Exploding with the force of more than 10,000 atom bombs it is little surprise that degree of devastation Krakatoa caused both near and far. Those in the immediate vicinity were wiped out by the intense heat and explosive force of the blast, whilst those a little further away would have been sandblasted by superheated ash.
Although many thousands died from the immediate effects of the volcanic eruption it was the four ensuing tsunamis that resulted in the majority of deaths. Caused by the massive amounts of rock and lava crashing into the sea as the whole island collapsed waves of up to 150ft (45m) were generated. It was such a wave that hit the port town of Merak in Java, completely destroying it.
In total around 165 coastal towns and villages in Java and Sumatra were annihilated by the tsunami leaving an estimated 35,000 people dead. There is a story of a German quarry manager who claims he climbed to the top of his three-storey office building to seek refuge from the tsunami. Despite the building itself being 100ft (30m) above sea level he was washed off by the enormous unbroken wave. To survive (or so his story goes) he managed to grab hold of a huge crocodile, also caught up in the wave, and surf it some distance inland.
Whilst the crocodile surfing story may seem a little far fetched there is still physical evidence of the iron navy patrol vessel that was washed nearly three miles inland.
The tsunami was felt as far away as New Zealand and South Africa where ships were rocked in harbour.
1. Indian Ocean 2004
atomic bombs dropped on Hiroshima. The effects were global; a movement of around at least 1cm was recorded everywhere on earth, the amount of rock moved means the world spins on a slightly different axis now and the upward movement of the seabed has resulted in sea level rises of 0.1mm across the planet.On Boxing Day 2004 the third most powerful earthquake ever recorded struck 100 miles (160km) off the coast of northern Sumatra in Indonesia. The earthquake had a magnitude of 9.2 and involved as much energy as 550 million of the
With such massive movements of the sea floor a tsunami was inevitable. Driven by a 1,000 mile (1,600km) north to south fault line a powerful wave was triggered in the east-west direction. The results were a tragedy of almost unimaginable scale affecting coastlines both near and far.
The tsunami first hit land around 20 minutes after the earthquake on the northern Indonesian region of Aceh where it measured up to 100ft (30m) and reached around 3 miles (5km) inland. Before long the tsunami had caused destruction along the coast of north Sumatra and many outlying islands. It is in Indonesia where the tsunami claimed most of its victims, nearly 170,000 in total.
However, the disaster was far from over as the tsunami raced across the Indian Ocean at around 600 mph (900 km/h). Sri Lanka was the second worst affected nation with over 40,000 fatalities despite being over 1,000 miles (1600 km) from the epicentre of the earthquake. The tsunami struck in 3 waves, the second being the most devastating. Ranging from 15ft (4.5m) to 33ft (10m) the waves affected both Sri Lankan coasts.
Perhaps the worst single incident in Sri Lanka was the train disaster in which a packed passenger train was fully engulfed by the tsunami. The Matara Express was carrying an estimated 1,700 people when it was hit with the full force of a wave measuring over 25ft (8m). Virtually all on board were killed. Attempts had been made to warn the train further up the line but no one could contact it. This was the worst ever rail disaster in history.
Around the same time as the waves struck Sri Lanka the tsunami reached Thailand. Although much closer, the shallower sea meant the waves travelled slower in this direction. Christmas is the height of the tourist season in Thailand and the west coast and islands which took the brunt of the waves are some of the main resort areas. For this reason a high number of European tourists died in the disaster; it was the single largest loss of life abroad for Sweden with similar figures for Germany.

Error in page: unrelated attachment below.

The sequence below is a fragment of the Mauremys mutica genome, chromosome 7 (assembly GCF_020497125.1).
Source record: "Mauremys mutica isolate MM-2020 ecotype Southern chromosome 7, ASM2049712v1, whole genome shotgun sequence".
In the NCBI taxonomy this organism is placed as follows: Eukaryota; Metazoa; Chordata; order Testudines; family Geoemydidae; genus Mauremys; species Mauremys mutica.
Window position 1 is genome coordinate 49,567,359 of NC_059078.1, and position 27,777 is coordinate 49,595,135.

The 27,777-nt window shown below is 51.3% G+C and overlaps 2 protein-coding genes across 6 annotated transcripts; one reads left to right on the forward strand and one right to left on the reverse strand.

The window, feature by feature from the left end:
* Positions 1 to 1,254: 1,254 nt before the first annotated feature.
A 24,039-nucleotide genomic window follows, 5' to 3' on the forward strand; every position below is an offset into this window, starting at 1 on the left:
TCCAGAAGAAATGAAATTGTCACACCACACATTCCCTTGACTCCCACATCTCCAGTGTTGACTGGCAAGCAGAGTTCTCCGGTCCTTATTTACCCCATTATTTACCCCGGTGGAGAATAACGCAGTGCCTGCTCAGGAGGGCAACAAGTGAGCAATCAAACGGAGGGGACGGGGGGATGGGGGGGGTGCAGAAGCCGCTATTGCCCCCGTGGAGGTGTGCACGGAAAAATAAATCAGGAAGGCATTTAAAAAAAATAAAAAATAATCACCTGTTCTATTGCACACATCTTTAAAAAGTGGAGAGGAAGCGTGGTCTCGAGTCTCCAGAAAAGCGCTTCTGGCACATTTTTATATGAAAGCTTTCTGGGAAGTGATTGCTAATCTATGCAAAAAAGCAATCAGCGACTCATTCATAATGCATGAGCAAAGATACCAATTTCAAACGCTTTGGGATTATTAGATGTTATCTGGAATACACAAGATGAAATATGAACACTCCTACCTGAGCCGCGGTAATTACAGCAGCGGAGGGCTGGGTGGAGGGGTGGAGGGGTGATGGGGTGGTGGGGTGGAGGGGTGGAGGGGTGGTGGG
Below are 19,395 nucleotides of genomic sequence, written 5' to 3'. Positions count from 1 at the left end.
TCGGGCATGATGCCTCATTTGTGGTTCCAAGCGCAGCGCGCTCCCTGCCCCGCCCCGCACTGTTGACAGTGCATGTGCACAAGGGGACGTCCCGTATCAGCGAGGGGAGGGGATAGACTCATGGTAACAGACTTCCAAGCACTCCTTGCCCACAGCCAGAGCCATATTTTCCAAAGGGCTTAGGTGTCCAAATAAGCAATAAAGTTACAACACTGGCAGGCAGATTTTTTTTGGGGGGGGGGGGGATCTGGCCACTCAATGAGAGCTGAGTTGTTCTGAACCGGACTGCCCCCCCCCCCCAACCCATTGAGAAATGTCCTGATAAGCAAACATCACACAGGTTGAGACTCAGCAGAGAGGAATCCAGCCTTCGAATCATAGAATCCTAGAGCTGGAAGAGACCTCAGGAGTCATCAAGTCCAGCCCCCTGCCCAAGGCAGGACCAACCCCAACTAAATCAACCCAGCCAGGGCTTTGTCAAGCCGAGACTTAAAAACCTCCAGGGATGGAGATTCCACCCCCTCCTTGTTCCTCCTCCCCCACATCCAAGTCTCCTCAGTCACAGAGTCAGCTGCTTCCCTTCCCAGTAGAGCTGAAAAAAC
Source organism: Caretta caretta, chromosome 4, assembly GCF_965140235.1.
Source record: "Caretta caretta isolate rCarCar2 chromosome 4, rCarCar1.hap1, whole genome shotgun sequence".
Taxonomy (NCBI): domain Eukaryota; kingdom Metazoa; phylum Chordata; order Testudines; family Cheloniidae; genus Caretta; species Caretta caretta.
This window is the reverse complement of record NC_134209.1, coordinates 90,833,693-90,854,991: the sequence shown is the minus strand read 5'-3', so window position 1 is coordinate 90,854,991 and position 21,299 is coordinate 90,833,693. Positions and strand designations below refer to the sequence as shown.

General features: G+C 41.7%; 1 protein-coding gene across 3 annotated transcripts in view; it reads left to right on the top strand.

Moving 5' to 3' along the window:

The worst affected areas were Phang Nga and Krabi, although other popular resorts such as Phuket and Ranong also suffered considerable loss of life.
Also seriously affected was India where over 18,000 perished. Whilst the east coast and states such as Tamil Nadu and Andhra Pradesh were worst hit by the disaster even the west coast state of Kerala suffered as surges up to 12ft (4m) wrapped around the coast.
The overall death toll from the 2004 Indian Ocean tsunami is estimated to have been 280,000 people. Even in this day and age many of these deaths were unavoidable. However, the primary reason so many people died was the lack of an Indian Ocean tsunami warning system. The Pacific Ocean has had such a system since the 1950s, so why not the Indian Ocean?
Well, despite the fact that the “Pacific Ring of Fire” does encroach onto the Indian Ocean the number of tsunamis has been minimal. In fact the last serious such one was back in the 1400s so the scale of this disaster was somewhat unprecedented. However, as of 2015 the region does now have a warning system which hopefully will never be triggered.
The examples above are some of the most destructive and deadly tsunamis ever recorded. However, they are nowhere near the biggest waves recorded. That claim belongs to the megatsunamis.
Biggest of all the waves ever recorded was the 1958 Lituya Bay megatsunami in Alaska. The wave was created by a massive landslide (around 90 million tons of rock) crashing into the narrow inlet of Lituya Bay. The resulting surge of water stripped trees from the cliffs 1,722ft (525m) above the bay.
The Lituya Bay megatsunami occurred in a place where there were virtually no inhabitants and it was only witnessed from afar with no casualties. This was not the case in the 1963 Vajont Dam disaster in Italy. Billed as the tallest dam in the world and measuring 860ft (262m) in height this impressive manmade structure stood in a steep-sided valley. Whilst the dam was being commissioned and the lake behind filled with water a massive landslide occurred sending most of the lake’s water surging towards the dam.
This landslide had actually been expected and some of the dams engineers were on top of the dam to observe it. Unfortunately for them and another 2,000 people further down the valley the landslide was dramatically bigger than predicted creating a wave some 10 times higher. The tsunami of muddy water and measured 820ft (250m) in height had no problem washing over the dam and some 50 million cubic metres (a third of the lakes contents) went rushing down the valley destroying everything in its path.